One Big Happy, iZombie & Younger

I had a busy pilot week this week! Okay, so they’re all sort of similar, but that doesn’t matter.

TL;DR: Watch them all!

One Big Happy: Full points for being a fun pilot that had me literally laughing out loud. ♥♥♥♥♥/5

iZombie: I give it a 4 because I’m a cynic who thought Forever was going to be really different and was then disappointed – even Psych caved eventually – but it was an interesting, different and fun watch. ♥♥♥♥/5

Younger: As a fan of Jane By Design, it’s opposite-Jane, as a fan of The Devil Wears Prada it has the evil boss, and as a fan of Bunheads, it has Sutton Foster, so I’m in.  If you’re a fan of none of these things, but are willing to buy the idea of a 40 year old pretending to be 26, then you should enjoy this cute comedy. ♥♥♥♥♥/5

One Big Happy

OneBigHappy_960x462Yes, as in “one big happy family.”

Lizzy (Elisha Cuthbert) is a lesbian who made a pact with her best friend Luke (Nick Zano) that if neither of them had kids by the time they got to 30, then they would make one together.  The show begins with them buying a pregnancy test, and the whole story comes out when the cashier asks an innocent question; at least the exposition part is out of the way quickly and sort of organically.

The test is negative.  So it’s completely fine that Luke goes out that night and meets a nutty lovely British woman called Prudence (Kelly Brook) and instantly falls head over heels, yes?

You know where this is going.  Look at the title.  He falls in love, marries her to stop her being deported, Lizzy is actually pregnant, and they all live together.

Lizzy is uptight – in a cute way – Prudence is crazy – in a funny way – and Luke is the glue that holds them all together – in a necessary way.


Nothing to do with iPads, iPhones, or Apple in general.  It’s just a reference to the main character being aimages zombie.  Not the horrible kind like on The Walking Dead or Game of Thrones, but a kind that manages to get away with pretending to still be alive.

The genre is crime.  The twist is the main character, (morgue worker Rose McIver) and the obvious comic book influence (though apparently it’s a loose adaptation, if you’re a fan of the comic of the same name) shown through the narration animation and “The Next Day” comic-like caption boxes.

Rahul Kohli is the boss/person who knows her secret and is fascinated with her in a purely how-is-this-happening-and-can-it-be-cured sense.  And she’s a zombie!!!

Malcolm Goodwin is the requisite detective who gets paired with her and accepts the idea – eventually – that the reason she knows things about the victims because she’s psychic.

No, this isn’t Medium, Psych or The Mentalist.  She isn’t actually psychic.  She’s actually a zombie who has to eat brains to be able to keep up her “alive” facade, and every time she does that she gains some of their memories as well as some of their skills.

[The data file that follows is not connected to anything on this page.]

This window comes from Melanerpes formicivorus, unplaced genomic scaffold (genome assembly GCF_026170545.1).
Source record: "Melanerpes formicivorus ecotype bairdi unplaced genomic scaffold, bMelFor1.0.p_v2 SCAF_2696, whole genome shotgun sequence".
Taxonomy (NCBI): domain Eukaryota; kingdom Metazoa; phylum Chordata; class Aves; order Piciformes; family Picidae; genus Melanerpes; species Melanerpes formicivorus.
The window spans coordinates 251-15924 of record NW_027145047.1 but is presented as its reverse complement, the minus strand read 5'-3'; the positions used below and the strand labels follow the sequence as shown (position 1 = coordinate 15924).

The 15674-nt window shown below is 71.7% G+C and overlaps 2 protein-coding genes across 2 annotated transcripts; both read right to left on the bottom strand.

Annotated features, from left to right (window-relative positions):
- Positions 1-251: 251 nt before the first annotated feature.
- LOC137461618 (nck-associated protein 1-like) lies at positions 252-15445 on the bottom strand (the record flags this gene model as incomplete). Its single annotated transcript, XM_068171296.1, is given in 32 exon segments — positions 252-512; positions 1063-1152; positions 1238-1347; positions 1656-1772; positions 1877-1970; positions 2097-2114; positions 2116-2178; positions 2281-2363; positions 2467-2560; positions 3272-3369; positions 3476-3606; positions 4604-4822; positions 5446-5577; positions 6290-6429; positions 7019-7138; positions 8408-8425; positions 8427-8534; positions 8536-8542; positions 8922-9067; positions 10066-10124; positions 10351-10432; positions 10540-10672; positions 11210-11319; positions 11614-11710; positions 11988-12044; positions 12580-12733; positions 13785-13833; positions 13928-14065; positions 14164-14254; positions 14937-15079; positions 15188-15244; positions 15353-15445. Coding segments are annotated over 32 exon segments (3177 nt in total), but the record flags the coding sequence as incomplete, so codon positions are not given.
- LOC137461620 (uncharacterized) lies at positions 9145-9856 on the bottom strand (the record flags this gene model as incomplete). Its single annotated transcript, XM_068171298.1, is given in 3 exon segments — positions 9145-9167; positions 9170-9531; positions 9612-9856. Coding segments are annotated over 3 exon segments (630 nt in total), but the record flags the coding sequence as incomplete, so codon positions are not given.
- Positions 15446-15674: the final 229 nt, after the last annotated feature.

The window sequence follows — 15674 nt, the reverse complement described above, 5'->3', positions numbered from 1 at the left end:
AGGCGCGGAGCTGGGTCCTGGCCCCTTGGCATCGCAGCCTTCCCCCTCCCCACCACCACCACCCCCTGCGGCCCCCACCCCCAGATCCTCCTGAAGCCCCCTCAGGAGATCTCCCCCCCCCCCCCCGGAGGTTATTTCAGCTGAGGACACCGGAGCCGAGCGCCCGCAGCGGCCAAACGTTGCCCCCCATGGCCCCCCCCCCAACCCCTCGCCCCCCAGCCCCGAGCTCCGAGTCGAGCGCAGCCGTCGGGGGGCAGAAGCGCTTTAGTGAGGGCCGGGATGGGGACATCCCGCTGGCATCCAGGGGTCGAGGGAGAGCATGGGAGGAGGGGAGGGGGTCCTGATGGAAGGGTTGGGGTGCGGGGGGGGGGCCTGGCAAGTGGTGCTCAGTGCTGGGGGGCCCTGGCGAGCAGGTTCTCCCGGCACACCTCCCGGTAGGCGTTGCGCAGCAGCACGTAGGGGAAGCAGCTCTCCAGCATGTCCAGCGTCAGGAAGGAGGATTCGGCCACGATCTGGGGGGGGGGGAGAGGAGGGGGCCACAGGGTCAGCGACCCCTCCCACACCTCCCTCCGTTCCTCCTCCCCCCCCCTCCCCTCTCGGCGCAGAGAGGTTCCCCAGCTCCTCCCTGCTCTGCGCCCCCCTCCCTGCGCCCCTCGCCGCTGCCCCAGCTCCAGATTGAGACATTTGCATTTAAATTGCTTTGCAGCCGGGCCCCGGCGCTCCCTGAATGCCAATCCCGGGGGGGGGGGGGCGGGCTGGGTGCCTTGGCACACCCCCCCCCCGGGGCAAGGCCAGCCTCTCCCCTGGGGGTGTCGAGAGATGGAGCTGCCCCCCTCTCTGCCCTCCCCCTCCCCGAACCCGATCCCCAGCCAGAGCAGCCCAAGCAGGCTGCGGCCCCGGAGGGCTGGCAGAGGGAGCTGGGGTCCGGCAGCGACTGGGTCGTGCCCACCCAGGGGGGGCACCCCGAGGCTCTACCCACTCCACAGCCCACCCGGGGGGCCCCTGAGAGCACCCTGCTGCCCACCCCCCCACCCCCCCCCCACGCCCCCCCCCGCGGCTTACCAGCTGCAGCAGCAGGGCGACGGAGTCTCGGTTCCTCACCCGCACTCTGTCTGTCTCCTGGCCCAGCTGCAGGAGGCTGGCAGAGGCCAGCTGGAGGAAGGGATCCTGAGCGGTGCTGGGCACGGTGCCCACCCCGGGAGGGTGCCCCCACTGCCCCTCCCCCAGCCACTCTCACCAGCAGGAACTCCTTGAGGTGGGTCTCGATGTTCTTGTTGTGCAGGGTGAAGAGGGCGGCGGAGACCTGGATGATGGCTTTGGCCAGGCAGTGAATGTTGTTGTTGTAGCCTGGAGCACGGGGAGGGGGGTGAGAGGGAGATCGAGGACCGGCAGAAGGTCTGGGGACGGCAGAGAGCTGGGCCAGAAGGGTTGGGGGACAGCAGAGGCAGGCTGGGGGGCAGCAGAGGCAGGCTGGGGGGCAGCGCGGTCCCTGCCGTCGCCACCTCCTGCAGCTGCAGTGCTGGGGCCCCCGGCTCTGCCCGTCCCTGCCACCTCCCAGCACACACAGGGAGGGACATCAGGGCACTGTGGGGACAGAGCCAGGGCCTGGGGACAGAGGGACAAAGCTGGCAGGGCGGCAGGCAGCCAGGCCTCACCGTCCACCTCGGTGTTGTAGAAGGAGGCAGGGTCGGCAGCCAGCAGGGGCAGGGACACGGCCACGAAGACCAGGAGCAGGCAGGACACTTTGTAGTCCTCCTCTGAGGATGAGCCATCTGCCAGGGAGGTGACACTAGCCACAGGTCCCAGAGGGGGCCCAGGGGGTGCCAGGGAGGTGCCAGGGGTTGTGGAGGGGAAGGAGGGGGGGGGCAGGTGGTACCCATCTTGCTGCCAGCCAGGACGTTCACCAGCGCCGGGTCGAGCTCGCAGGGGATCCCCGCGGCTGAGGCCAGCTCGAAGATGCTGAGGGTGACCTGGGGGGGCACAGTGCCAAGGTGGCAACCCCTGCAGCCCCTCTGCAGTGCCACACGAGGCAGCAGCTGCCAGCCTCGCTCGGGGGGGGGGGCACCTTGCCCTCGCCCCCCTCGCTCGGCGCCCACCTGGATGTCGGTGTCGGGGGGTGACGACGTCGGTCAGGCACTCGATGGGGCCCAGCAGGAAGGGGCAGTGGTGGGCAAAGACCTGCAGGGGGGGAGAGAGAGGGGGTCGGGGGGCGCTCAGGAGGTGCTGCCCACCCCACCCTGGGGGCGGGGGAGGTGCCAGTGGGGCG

Rob Thomas is one of the creators whose name you may recognize from Veronica Mars.  You may also notice other similarities in the voice over narration, including the fact that it has such narration.


imagesSimilarly to Jane by Design, this is the same concept but the other way round: a 40 year old woman decides the way to get a job is to pass herself off as a 26 year old.  (Jane was about a 15 year old getting mistaken for a 25 year old.  And was accidental rather than on purpose.)

Similarly to The Devil Wears Prada, the boss the newly 26 year old gets a job with has a reputation for being horrible.  Yes, it is shown, no it isn’t anything over the top ridiculous like a sillier show.

It’s funny, it effectively introduces you to Liza (Sutton Foster), her daughter (Tessa Albertson), the best friend/sidekick who encourages her to do it in the first place (Debi Mazar), the evil boss (Miriam Shor) and the helpful really-26 coworker (Hilary Duff), and it even helps make the concept a little easier to believe by having a random 26 year old think that’s her age “give or take” with no prompting.

I find this setup more believable than Jane, though the same way Erica Dasher seemed short to be mistaken for 25, Sutton Foster seems tall to be 26.  As a short 26 year old myself, I know height means nothing, but this is TV, where it can be controlled.  Either Foster needed to be someone shorter or Hilary Duff needed to be someone taller; they look a little mother-daughter when they’re side by side.  That said, I liked both of them in their parts and as far as complaints go, height is an unimportant one.



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